Mark Hertling left Facebook after romance scammers repeatedly used his pictures. Image: Twitter/Mark Hertling
More Likely to Fall
A Federal Trade Commission study
says people are more likely to fall victim to a scam if they have gone through a
negative life experience in the last two years, like divorce, separation, loss of a job or a spouse.
Bruce, a YouTuber, says in a video
that he lost his heart to a romance scammer overseas right after a failed
relationship at home.
"The main reason is that the time I had very low self-esteem in myself," he said. "I had just gotten out of a very
bad relationship. I wanted it to work so bad. I focused on the good things and ignored all the bad things."
YouTubers Bruce & Yuri talk about Bruce's romance scam relationship. Image: #yuribruce
A study in 2017
from the University of Warwick found people more likely to fall for the romance scam are middle-aged
women, highly educated, with tendencies toward impulsivity, sensation-seeking, trust and addiction, though plenty of
men, younger folks and people without these characteristics fall victim, too.
Many victims simply don't admit sending a few hundred dollars to a pretty face overseas.
How Romance Scammers Do It
The scammers reach out to lonely souls through dating sites, as well as Facebook, Instagram, even games like Words
"I met mine on Tinder," said Karen, who posted a video
about her experience.
Your new friend quickly declares you the love of their life.
"When they talk to you, they call you the queen, goddess, baby," she said. "After a couple of weeks, they start
talking about marriage. They call you their wife."
Karen describes her experience with a romance scammer in a YouTube video. Image: Karen Simcox
You may notice red flags, like these:
They claim to be in the U.S., but don't know places in their town.
They always call after midnight, but the background noise sounds like its midday.
They don't want you to search them up online.
"They'll always be in a position where you shouldn't search them because their lives dangerous or they might lose
their job," Karen said. "So, you don't when you should."
Then the man or woman you're planning to marry suddenly has a crisis and needs money.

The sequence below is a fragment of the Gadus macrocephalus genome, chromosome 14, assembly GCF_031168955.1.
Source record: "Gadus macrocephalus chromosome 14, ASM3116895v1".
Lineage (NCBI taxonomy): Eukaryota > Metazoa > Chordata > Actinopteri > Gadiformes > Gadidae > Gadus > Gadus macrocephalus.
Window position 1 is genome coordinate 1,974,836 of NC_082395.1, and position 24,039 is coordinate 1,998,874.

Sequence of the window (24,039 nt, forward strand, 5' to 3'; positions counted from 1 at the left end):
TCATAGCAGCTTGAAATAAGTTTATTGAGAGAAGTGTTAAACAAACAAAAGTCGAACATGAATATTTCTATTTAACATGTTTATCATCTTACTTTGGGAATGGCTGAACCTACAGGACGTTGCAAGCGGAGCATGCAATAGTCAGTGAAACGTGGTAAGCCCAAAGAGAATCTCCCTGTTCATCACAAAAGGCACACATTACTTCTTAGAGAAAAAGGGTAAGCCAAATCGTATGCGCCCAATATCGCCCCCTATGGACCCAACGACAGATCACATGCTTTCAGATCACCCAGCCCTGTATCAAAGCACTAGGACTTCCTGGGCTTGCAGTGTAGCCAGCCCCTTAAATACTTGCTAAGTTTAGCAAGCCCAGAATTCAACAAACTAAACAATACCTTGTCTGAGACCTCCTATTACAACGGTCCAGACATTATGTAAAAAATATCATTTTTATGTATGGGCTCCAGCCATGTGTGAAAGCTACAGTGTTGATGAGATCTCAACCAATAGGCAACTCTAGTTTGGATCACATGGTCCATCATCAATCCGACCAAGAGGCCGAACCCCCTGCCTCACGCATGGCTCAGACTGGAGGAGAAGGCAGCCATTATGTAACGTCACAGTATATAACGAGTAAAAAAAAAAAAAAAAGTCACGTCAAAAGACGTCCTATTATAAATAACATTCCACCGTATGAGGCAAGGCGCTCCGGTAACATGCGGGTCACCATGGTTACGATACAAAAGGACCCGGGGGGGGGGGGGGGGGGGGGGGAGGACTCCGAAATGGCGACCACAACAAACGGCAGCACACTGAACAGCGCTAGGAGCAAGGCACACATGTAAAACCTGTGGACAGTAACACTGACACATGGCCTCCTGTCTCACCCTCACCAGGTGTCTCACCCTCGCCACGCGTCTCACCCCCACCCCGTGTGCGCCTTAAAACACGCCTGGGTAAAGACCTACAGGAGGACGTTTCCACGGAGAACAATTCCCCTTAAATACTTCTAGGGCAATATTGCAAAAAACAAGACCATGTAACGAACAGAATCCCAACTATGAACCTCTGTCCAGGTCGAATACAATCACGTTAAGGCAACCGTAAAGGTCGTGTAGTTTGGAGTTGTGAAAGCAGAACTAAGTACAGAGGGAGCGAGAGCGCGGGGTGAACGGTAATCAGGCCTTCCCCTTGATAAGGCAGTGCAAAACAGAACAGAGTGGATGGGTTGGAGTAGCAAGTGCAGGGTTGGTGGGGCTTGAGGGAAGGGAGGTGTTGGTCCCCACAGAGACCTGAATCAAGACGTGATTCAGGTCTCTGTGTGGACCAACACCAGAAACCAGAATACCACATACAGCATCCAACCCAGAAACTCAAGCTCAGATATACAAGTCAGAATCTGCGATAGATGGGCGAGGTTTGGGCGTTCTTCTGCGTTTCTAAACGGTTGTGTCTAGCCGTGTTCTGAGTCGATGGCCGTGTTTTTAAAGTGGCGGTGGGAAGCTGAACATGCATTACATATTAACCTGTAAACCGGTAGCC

"Their children are ill. Their family members are ill. They're trapped somewhere in a remote country. Their
business is going to go bust," she explained. "And if you don't help them, they'll lose everything."
Even if you're suspicious, you've already invested your heart.
So, the money follows, again and again.
A Missouri woman whose husband had died of brain cancer sent in all three million dollars to her new fake boyfriend,
"Larry B. White" from Christian Mingle, who claimed he was investing in a gold mine in Ghana,
according to news reports
Romance scammers often pretend to be widowed, in the military, working as an engineer & living/working overseas. Image: Facebook
Turning You Into a Scammer
Romance scammers may use you to launder money from other crimes, like email scams where they
trick companies out of millions
with fake money requests.
Or they may have you send them expensive items.
If you call them out on their scam, they may blackmail you with nude photos you thought you were sending to your
dream guy or gal.
"These people are scum. They need to be stopped," Karen emphasized. "And we need to stop being victims."
Behind the Scam
Who are these heart-crushing crooks?
In some cases, the very same Nigerian scammers who tried to get you to move $30 million out of their country.
Three men from Nigeria were convicted in 2017
, one sentenced to 115 years in prison.
The Justice Department charged nine more people
And another man was arrested this year
Despite the arrests, the scams continue.
A real colonel, Bryan Denny, fields calls from women
who have fallen in love with him via his picture - used by
crooks more than 3,000 times.
He's part of a group Advocate Against Romance Scams
, trying to get Facebook to take more action.